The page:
Corporate India’s credit profile has worsened during the six months through September as the value of debt downgraded by ratings firms tripled from a year earlier.
The total debt downgraded jumped to Rs 1.38 tripled in the first half of 2019-20 from Rs 39,000 crore a year year, ratings firm Crisil said in its semi-annual credit quality report.
This is the highest value of downgrades recorded in any half-year since 2015-16 when the Reserve Bank of India initiated an asset quality review on banks.
This is an indication that credit quality pressures intensified for India Inc. during the period driven by a global and domestic economic slowdown, a sharp fall in consumption demand and slower government spending, Crisil said.
“Across rating categories, entities with higher leverage saw more downgrades as pressure from the demand slump intensified. Declining profitability and stretch in working capital cycles also were reasons for the downgrades,” said Somasekhar Vemuri, senior director at Crisil Ratings.
“On the other hand, those with lower leverage withstood the demand-side challenges better,” Vemuri said.
The Crisil report also pointed out a positive side. It said that deleveraging by companies led to more rating upgrades (529) than downgrades (438). However, the credit ratio of upgrades to downgrades fell for the first half of 2019-20 to 1.21 times from 1.73 for 2018-19. A ratio of more than 1 shows that more debt was downgraded than upgraded.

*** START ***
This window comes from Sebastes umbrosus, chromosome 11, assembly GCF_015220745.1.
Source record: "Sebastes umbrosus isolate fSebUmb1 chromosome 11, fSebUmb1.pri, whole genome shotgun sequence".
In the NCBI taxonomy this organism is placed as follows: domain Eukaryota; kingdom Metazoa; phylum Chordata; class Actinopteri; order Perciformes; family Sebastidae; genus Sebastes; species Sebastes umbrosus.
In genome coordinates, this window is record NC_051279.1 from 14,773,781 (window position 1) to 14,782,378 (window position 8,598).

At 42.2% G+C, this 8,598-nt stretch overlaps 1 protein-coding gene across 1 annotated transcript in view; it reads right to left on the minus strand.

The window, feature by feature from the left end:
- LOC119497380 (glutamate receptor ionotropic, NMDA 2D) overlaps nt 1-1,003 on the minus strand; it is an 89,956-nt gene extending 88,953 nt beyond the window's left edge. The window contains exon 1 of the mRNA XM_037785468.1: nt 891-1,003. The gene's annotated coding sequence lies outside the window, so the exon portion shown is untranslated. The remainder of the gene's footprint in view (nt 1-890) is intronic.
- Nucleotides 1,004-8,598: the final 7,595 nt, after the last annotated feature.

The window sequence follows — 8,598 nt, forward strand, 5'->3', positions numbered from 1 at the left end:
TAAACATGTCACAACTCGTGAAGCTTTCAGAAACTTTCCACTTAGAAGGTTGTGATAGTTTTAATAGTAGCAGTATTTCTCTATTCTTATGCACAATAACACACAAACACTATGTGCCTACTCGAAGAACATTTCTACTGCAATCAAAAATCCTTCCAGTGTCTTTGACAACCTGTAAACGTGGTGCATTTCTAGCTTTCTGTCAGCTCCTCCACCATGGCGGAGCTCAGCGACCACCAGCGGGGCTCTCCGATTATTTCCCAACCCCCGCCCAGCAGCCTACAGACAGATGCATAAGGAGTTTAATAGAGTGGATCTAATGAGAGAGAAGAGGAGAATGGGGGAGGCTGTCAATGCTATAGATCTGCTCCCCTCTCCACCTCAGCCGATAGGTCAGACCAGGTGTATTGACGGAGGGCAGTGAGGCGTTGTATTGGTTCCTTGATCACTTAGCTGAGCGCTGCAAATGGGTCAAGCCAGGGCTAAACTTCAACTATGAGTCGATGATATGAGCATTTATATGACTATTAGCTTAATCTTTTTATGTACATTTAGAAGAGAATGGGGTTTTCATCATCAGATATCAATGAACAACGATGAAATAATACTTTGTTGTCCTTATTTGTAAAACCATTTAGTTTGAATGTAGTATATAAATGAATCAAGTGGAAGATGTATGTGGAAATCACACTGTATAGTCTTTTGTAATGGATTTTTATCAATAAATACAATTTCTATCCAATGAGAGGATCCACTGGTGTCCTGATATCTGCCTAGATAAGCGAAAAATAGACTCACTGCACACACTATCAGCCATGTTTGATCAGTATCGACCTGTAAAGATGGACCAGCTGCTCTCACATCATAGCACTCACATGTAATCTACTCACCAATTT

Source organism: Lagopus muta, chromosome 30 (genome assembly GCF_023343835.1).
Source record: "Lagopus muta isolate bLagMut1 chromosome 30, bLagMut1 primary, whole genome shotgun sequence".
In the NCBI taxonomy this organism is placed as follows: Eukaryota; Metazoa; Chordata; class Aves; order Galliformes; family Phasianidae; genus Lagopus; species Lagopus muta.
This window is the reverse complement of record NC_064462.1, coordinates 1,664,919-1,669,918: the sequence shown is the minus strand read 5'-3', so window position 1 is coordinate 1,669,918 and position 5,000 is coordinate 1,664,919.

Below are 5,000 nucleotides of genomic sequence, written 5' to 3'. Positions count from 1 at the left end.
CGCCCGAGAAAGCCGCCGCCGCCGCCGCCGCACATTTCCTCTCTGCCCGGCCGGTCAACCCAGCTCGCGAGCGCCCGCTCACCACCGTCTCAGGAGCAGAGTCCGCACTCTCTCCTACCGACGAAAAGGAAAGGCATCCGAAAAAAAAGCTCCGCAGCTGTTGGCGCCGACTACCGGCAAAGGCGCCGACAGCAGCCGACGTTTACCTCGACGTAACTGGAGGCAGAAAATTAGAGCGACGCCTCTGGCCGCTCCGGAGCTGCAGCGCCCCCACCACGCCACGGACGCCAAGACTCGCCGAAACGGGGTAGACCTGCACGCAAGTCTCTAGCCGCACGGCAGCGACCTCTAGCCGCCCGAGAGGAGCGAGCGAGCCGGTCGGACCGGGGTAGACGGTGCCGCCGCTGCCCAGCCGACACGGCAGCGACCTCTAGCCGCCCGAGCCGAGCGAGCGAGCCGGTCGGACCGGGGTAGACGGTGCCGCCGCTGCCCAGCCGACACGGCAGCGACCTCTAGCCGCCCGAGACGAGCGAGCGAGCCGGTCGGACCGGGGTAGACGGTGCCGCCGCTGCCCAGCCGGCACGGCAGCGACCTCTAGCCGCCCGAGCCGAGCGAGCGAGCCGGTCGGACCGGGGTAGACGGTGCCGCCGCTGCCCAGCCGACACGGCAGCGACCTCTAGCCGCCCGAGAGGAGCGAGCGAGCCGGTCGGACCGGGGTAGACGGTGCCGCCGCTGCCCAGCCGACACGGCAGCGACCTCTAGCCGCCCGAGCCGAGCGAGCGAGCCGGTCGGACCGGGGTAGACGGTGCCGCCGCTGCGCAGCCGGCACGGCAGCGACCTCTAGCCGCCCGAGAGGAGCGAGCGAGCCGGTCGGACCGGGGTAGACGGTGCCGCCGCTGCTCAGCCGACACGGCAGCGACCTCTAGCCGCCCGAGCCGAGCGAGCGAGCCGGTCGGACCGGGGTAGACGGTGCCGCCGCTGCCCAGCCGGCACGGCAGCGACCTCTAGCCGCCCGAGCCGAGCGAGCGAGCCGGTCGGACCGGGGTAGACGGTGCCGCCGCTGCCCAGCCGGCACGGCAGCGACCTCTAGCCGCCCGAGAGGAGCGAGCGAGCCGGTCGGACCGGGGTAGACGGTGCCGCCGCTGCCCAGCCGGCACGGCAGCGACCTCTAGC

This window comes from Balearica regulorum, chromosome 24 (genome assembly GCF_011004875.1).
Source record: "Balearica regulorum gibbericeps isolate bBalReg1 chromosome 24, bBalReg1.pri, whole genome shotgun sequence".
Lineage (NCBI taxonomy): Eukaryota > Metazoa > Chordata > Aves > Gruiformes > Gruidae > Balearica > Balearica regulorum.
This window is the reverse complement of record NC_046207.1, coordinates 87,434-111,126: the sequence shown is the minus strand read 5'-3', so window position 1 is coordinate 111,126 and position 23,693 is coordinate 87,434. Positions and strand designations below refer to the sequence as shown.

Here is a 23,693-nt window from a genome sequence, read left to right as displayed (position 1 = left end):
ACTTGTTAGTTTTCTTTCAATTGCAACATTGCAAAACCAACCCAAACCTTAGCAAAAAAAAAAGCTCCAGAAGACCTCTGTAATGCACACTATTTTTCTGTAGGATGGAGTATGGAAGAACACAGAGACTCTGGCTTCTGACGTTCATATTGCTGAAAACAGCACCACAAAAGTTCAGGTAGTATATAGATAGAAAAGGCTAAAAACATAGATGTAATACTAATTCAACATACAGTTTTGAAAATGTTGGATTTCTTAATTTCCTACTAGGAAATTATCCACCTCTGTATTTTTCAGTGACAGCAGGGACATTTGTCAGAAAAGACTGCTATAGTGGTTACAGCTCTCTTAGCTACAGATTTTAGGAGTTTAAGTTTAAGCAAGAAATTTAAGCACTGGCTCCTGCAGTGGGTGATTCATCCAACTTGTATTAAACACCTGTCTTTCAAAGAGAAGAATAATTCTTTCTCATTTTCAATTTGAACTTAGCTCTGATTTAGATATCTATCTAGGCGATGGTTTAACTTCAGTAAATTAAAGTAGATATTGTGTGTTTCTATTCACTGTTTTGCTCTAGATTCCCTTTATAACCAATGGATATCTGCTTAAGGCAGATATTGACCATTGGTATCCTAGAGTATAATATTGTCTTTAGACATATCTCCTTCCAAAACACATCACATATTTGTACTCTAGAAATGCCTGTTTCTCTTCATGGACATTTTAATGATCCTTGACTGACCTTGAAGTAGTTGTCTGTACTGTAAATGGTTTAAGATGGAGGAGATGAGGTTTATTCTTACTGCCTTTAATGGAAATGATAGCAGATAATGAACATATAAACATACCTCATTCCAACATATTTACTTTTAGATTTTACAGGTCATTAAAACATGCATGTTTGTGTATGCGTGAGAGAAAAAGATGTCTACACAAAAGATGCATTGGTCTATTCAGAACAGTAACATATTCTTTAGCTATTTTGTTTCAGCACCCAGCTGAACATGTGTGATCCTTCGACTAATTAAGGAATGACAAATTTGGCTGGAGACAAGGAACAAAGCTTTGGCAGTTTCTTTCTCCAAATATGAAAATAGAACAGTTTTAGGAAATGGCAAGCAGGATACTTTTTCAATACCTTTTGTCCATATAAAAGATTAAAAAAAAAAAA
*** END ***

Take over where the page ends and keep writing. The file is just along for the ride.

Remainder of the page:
The report also said that even after a year since non-bank lenders began facing a funding squeeze, challenges persist for those with wholesale-oriented loan books. It pointed out that despite an improvement in credit flow and asset-liability management, access and cost of funding will remain the key metrics to be monitored.
For the banking sector, it highlighted that banks’ credit will grow around 12% this fiscal year from around 5% in FY17 led by rise in credit to the retail segment as well as small and medium enterprises.
Non-performing assets are also likely to decline from the 9.3% at the end of March 2019. This is because of fewer fresh slippages, faster recoveries under the bankruptcy law and government’s capital infusion into state-run banks.
Gurpreet Chhatwal, president at Crisil Ratings, said the key factors to be monitored are how well demand recovers after a good monsoon, a cut in corporate tax and faster release of Goods and Services Tax refunds.
“We remain cautious about the credit outlook for the second half because demand pressures persist,” Chhatwal said.